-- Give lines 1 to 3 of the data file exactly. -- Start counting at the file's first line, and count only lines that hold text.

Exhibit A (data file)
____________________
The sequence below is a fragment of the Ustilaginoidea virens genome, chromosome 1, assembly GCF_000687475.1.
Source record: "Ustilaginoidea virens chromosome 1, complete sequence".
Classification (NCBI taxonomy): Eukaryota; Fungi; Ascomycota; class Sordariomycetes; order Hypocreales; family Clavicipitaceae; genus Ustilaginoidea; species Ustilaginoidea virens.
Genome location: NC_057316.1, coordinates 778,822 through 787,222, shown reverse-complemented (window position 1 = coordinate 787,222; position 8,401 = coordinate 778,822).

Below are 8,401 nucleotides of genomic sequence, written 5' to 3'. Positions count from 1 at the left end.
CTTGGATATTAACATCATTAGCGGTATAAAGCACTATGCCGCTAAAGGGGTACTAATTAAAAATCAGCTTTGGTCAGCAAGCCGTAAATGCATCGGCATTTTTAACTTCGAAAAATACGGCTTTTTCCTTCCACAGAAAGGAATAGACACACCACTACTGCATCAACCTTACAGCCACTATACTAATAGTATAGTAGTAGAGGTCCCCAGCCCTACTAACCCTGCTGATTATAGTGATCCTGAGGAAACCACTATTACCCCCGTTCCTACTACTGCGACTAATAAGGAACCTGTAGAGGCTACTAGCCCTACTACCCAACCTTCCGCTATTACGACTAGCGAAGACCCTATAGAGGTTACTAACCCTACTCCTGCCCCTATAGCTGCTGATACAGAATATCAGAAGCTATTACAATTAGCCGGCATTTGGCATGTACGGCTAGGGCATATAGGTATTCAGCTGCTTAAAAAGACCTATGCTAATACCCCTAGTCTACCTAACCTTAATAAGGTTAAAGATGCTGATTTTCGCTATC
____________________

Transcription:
The sequence below is a fragment of the Ustilaginoidea virens genome, chromosome 1, assembly GCF_000687475.1.
Source record: "Ustilaginoidea virens chromosome 1, complete sequence".
Classification (NCBI taxonomy): Eukaryota; Fungi; Ascomycota; class Sordariomycetes; order Hypocreales; family Clavicipitaceae; genus Ustilaginoidea; species Ustilaginoidea virens.